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Outcomes in Pediatric Facial Fractures: Early Follow-Up in 177 Children and Classification Scheme

Rottgers, S. Alex MD*; DeCesare, Gary MD; Chao, Mimi MD; Smith, Darren M. MD*; Cray, James J. PhD*; Naran, Sanjay MD*; Vecchione, Lisa DMD; Grunwaldt, Lorelei MD; Losee, Joseph E. MD, FACS, FAAP

Journal of Craniofacial Surgery: July 2011 - Volume 22 - Issue 4 - p 1260-1265
doi: 10.1097/SCS.0b013e31821c6ab7
Original Articles

A comprehensive study of adverse outcomes after pediatric facial fractures has not been published. This study aimed to determine the incidence and classify adverse outcomes after facial fractures in children while reporting our early results. A retrospective chart review was performed on facial fracture patients identified in the Craniofacial Trauma Database of the Children's Hospital of Pittsburgh and seen in follow-up from 2003 to 2007. An Adverse Outcome Classification Scheme was developed: type 1, outcomes resulting from the fracture; type 2, outcomes resulting from fracture treatment; and type 3, outcomes resulting from the interaction between the fracture, its treatment, and subsequent growth and development. Fisher exact or χ2 analyses were completed. A total of 177 pediatric facial fracture patients were identified with 13.3 months of average follow-up. Mean age was 9.8 years (range, 0.4-18.7 y). Of these patients, 41.8% underwent surgery and 57 patients (32.2%) had adverse outcomes (type 1, 14.1%; type 2, 11.3%; and type 3, 15.8%); 26.3% of these had multiple adverse outcomes. Isolated fractures resulted in fewer adverse outcomes and fewer multiple adverse outcomes compared with combined fractures (26.6% versus 45.3%, P = 0.015; 4% versus 18.9%, P = 0.002). Patients treated operatively exhibited more types 1, 2, and 3 and multiple adverse outcomes compared to those treated conservatively (P < 0.01). In our pediatric cohort, 32.2% of patients had an adverse outcome. With longer follow-up and growth and development studies, we will likely see an increase in the incidence of type 3 adverse outcomes. We recommend, whenever possible, conservative treatment of pediatric facial fractures.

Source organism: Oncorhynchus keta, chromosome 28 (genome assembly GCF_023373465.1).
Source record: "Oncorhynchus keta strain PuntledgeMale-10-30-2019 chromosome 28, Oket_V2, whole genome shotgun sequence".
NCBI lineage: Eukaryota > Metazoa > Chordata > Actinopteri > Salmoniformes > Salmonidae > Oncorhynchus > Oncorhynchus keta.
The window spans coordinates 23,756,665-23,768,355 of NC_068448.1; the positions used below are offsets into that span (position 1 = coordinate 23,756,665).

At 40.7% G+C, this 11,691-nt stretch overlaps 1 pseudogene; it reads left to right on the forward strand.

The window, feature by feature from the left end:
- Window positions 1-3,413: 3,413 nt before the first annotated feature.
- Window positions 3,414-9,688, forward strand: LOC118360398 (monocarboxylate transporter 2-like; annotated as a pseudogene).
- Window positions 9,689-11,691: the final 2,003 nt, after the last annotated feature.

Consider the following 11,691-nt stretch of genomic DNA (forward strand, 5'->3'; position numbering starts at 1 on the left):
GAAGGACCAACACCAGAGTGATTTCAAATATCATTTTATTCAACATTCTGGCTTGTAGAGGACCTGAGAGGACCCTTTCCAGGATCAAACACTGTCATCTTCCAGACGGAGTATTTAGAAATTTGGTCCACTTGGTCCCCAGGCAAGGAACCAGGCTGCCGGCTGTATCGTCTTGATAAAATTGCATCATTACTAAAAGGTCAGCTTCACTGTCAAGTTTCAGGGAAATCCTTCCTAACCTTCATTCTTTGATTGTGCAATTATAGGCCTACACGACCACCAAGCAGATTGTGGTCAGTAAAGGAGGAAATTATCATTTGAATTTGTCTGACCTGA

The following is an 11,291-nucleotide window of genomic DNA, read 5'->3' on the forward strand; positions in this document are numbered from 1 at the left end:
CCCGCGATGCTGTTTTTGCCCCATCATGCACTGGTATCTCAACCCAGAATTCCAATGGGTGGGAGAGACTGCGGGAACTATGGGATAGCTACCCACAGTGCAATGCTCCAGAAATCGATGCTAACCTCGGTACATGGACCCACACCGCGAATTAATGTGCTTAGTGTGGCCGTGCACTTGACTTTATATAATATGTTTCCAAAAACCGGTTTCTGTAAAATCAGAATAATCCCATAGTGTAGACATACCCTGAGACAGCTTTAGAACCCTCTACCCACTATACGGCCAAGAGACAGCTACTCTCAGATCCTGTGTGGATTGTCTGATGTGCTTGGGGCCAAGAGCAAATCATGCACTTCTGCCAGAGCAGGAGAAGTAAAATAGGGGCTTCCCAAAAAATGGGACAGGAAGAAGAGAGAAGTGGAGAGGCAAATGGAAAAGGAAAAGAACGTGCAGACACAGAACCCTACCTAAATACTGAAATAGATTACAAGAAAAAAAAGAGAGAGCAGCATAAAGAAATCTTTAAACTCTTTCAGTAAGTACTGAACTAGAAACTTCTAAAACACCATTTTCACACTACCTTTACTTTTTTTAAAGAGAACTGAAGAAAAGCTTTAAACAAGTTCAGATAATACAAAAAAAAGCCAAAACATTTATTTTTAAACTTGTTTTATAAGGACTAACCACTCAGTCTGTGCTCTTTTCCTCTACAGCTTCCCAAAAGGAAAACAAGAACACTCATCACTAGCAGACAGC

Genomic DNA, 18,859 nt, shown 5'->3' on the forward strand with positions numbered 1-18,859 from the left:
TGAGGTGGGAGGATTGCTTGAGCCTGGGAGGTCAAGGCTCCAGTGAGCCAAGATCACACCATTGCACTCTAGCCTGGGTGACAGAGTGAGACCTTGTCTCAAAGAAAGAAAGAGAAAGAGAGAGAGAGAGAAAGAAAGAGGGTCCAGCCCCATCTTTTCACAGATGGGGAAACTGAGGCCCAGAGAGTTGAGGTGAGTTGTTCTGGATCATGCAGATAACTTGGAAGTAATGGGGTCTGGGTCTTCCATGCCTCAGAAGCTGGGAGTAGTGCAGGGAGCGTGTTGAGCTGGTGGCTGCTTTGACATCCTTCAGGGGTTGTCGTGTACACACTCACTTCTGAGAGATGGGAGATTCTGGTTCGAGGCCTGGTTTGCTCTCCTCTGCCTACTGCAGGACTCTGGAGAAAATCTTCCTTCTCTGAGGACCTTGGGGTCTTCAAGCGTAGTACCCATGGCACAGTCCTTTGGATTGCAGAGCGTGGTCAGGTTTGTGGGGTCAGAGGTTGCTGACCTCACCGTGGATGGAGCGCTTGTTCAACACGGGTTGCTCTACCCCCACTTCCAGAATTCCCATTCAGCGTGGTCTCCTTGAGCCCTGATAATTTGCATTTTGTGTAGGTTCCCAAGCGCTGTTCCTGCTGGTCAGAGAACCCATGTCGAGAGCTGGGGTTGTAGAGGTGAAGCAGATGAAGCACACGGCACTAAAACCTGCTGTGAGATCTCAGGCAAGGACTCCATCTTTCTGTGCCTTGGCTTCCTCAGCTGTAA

From the *Department of Surgery, Division of Plastic and Reconstructive Surgery, University of Pittsburgh, Pittsburgh, Philadelphia; †Department of Surgery, Georgetown University School of Medicine, Washington, District of Columbia; ‡Children's Hospital of Central California, Madera, California; and §Children's Hospital of Pittsburgh, Pittsburgh, Philadelphia.

Received October 20, 2010.

Accepted for publication December 6, 2010.

Address correspondence and reprint requests to Joseph E. Losee, MD, FACS, FAAP, University of Pittsburgh Medical Center and Division Pediatric Plastic Surgery, Children's Hospital of Pittsburgh of University of Pittsburgh Medical Center, Children's Hospital Drive, 45th & Penn, Pittsburgh, PA 15201; E-mail:

The authors report no conflicts of interest.

© 2011 Mutaz B. Habal, MD